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NASA’s James Webb Telescope captures new images of Jupiter that offer more clues about its inner life

NASA's James Webb Telescope captures new images of Jupiter that offer more clues about its inner life

Aug. 23 () –

The NASA’s James Webb Space Telescope (JWST) has captured two new images of Jupiter, which have allowed scientists to observe new clues about the internal life of the planet and see details of its rings, small satellites and even galaxiesas reported by the US space agency.

To be honest, we really didn’t expect it to be that good.“, said astronomer Imke de Pater, who has led the operations, as part of an international collaboration for Webb’s Early Release Science program.

The released photographs allow us to see that the auroras extend at high altitudes over the north and south poles of Jupiter. These images come from the near-infrared camera (NIRcam), which has three infrared filters. “It is truly remarkable that we can see details of Jupiter along with its rings, small satellites, and even galaxies in a single image.“, Add.

Since infrared light is invisible to the human eye, the light has been mapped onto the visible spectrum, NASA clarifies. Generally, longer wavelengths appear redder and shorter wavelengths appear bluer.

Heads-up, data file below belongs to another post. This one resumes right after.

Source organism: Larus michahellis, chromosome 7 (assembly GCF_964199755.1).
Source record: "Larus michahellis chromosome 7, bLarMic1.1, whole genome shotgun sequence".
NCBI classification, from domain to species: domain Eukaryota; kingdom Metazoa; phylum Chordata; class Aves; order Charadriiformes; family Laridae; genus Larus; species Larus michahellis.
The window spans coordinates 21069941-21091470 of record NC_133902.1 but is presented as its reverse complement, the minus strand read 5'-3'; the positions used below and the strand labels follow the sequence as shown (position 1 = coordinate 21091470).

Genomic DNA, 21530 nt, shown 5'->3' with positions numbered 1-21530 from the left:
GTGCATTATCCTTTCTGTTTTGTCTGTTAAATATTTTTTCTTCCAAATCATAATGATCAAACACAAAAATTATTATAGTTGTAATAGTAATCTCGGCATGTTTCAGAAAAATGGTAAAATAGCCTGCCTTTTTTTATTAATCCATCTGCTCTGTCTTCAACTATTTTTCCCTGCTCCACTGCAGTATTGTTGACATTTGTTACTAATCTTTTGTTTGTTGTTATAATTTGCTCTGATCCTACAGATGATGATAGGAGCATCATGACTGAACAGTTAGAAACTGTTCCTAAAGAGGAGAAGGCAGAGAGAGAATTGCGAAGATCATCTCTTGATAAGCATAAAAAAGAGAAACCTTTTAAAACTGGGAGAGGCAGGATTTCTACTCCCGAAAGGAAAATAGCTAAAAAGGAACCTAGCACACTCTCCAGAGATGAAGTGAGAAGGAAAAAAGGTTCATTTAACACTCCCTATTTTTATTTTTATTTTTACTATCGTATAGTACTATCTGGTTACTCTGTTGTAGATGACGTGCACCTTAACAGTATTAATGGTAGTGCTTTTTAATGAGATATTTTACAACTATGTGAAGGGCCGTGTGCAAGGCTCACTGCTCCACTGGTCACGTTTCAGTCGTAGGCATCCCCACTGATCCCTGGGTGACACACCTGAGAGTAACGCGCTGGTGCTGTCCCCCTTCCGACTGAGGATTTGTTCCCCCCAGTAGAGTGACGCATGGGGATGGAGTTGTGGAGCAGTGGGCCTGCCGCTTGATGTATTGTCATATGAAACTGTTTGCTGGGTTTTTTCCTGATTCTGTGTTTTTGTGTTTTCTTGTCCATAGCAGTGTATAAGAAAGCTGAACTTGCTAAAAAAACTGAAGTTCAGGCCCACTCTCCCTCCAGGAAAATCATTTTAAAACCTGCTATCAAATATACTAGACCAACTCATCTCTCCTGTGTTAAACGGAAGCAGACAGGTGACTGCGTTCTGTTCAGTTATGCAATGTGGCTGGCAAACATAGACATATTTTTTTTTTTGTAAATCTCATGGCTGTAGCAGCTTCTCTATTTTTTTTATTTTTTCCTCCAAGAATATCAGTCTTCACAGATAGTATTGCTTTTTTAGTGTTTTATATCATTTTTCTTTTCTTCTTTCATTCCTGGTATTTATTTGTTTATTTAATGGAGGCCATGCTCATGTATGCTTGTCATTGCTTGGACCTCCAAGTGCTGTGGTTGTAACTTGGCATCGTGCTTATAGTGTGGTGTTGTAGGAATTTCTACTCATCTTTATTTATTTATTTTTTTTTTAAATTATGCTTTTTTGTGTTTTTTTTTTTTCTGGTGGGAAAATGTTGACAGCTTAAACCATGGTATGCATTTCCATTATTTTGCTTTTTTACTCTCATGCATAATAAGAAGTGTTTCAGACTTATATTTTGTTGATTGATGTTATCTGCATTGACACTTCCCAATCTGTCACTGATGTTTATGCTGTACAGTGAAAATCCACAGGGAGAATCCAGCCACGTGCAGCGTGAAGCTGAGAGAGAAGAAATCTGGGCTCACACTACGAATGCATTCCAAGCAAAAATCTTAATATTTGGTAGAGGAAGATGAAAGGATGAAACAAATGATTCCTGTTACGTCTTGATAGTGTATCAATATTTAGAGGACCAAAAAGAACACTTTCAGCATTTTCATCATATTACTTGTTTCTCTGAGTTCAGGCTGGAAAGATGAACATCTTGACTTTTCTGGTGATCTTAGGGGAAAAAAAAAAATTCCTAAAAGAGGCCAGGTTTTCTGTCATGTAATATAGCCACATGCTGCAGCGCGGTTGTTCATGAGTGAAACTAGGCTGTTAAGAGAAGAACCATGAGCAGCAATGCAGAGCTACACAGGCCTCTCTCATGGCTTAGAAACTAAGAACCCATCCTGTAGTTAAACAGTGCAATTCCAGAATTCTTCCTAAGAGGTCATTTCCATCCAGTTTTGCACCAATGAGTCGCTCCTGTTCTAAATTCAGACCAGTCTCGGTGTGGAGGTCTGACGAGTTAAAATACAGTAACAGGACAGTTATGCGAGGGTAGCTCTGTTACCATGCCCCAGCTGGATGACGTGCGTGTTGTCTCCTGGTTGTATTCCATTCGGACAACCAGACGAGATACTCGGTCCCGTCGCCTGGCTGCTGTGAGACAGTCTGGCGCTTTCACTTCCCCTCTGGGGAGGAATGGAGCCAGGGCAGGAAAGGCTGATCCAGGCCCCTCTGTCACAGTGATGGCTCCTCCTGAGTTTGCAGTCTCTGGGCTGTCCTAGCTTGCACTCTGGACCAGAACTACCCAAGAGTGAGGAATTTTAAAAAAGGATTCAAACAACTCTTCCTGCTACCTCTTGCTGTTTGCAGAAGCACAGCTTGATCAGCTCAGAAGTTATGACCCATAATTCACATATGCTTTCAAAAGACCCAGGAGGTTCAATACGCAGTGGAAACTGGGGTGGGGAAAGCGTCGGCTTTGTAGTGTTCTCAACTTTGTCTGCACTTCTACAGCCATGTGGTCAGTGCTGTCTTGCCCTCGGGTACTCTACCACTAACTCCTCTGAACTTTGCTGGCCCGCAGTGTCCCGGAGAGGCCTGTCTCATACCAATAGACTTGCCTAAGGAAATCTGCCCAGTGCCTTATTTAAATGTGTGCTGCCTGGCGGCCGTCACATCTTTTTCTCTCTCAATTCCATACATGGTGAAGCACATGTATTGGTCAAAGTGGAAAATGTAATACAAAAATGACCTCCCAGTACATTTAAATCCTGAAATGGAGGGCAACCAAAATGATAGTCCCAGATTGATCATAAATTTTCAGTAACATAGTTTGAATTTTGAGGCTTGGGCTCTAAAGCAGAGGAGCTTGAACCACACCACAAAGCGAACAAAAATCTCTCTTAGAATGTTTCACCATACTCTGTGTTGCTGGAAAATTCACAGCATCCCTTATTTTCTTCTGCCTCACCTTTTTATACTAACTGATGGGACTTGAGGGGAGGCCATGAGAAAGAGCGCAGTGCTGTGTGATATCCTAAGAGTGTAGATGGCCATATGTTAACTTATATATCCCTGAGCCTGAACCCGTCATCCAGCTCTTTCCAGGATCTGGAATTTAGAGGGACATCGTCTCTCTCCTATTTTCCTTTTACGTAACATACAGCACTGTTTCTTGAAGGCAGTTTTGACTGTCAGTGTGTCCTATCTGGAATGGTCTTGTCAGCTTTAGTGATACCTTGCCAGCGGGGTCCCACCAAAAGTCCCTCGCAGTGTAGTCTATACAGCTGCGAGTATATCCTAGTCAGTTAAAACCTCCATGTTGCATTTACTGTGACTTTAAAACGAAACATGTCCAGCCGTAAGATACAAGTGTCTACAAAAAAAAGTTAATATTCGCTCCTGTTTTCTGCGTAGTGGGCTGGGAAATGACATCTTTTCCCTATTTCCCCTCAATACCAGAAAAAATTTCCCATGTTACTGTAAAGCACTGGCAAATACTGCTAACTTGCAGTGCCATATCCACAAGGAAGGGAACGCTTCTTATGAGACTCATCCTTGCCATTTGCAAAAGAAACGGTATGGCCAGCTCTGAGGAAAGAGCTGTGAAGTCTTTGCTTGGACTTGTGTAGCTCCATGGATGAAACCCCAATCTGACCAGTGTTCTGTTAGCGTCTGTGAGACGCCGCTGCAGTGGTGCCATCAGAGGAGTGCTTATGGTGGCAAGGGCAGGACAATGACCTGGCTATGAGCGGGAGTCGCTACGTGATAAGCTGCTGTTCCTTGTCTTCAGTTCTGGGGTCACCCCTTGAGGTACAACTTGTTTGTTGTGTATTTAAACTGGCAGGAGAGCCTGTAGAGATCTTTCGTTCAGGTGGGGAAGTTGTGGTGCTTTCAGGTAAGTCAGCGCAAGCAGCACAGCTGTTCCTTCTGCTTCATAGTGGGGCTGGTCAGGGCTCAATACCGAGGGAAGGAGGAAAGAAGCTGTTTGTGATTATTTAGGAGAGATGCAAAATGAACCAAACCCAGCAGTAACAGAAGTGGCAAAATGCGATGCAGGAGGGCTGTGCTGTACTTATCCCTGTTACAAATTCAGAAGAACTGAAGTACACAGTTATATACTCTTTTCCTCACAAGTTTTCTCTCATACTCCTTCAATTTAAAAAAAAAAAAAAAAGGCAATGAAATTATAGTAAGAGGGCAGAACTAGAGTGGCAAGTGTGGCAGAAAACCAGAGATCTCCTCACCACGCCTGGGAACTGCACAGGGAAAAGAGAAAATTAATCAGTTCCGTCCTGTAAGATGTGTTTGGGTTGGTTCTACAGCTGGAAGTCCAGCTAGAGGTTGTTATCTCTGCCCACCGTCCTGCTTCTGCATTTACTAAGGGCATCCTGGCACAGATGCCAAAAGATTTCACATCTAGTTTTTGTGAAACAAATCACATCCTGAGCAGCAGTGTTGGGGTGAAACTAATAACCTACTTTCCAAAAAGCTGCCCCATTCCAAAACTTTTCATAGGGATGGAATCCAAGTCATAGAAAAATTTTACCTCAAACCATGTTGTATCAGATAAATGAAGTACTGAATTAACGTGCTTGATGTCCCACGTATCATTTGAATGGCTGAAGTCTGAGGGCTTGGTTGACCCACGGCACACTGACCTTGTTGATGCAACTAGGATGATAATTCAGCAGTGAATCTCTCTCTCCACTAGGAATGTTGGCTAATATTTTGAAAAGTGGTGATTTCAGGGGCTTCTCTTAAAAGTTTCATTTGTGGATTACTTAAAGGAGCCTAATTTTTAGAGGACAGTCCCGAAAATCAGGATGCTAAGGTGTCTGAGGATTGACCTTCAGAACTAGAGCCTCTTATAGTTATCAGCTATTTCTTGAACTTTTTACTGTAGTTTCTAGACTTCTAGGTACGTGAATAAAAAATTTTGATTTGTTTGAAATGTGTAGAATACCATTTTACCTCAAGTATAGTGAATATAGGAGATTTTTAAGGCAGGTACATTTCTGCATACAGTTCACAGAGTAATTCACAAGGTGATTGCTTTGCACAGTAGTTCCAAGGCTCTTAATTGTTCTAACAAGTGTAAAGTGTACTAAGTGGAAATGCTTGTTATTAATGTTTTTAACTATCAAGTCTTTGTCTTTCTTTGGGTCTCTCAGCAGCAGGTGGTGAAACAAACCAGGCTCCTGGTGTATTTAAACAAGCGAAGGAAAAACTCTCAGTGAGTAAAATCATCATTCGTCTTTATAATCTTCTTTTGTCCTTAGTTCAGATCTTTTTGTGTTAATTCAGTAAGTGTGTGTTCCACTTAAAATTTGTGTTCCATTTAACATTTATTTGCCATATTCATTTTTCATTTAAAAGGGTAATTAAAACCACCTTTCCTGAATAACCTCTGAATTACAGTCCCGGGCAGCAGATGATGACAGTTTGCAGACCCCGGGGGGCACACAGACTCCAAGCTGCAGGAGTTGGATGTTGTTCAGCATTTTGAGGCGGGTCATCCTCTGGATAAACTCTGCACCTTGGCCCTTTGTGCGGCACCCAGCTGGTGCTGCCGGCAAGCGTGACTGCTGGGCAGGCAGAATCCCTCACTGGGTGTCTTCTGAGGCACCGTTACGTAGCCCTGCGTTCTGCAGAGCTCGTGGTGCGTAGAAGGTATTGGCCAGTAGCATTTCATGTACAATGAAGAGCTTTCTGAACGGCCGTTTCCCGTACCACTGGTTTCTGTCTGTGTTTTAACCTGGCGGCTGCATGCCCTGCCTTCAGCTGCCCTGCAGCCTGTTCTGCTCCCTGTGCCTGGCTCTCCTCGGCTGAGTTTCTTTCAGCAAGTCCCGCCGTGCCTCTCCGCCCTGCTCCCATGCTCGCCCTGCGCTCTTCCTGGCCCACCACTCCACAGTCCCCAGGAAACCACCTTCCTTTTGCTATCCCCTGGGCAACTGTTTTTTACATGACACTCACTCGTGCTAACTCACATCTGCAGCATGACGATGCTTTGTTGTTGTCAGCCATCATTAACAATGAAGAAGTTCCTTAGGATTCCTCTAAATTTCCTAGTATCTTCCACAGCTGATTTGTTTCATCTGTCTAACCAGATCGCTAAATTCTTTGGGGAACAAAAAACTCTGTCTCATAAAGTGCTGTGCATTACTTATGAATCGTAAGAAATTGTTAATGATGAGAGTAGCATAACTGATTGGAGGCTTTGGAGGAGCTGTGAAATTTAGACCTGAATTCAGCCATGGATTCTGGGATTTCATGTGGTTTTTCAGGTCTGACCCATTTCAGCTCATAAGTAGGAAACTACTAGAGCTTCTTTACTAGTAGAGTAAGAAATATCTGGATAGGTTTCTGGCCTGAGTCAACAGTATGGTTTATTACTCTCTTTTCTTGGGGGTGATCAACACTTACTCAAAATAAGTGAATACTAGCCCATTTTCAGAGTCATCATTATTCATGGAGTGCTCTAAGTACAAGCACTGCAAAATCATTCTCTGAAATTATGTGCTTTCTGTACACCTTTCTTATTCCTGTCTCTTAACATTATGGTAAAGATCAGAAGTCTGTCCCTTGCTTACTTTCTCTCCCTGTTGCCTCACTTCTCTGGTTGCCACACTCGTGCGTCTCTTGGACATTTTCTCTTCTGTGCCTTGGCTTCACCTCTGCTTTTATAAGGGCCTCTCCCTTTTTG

The telescope James Webb has identified Jupiter with its faint ringswhich are a million times dimmer than the planet, and two small moons called Amalthea and Adrasthea.

Likewise, the images have allowed us to see the ‘Great Red Spot’, revealed Imke de Pater, who explained that it is such a big storm “that could swallow the Earth”and this time it appears white because it reflects a lot of sunlight.

The brightness here indicates a high altitude, so the Great Red Spot has high-altitude mists, as does the equatorial region.“, details Heidi Hammel, Webb Interdisciplinary Scientist for Solar System Observations and Vice President of Science for AURA.

“The numerous bright white ‘spots’ and ‘streaks’ are likely high-altitude cloud tops from condensed convective storms. In contrast, the dark belts north of the equatorial region have little cloud cover.“, Explain.

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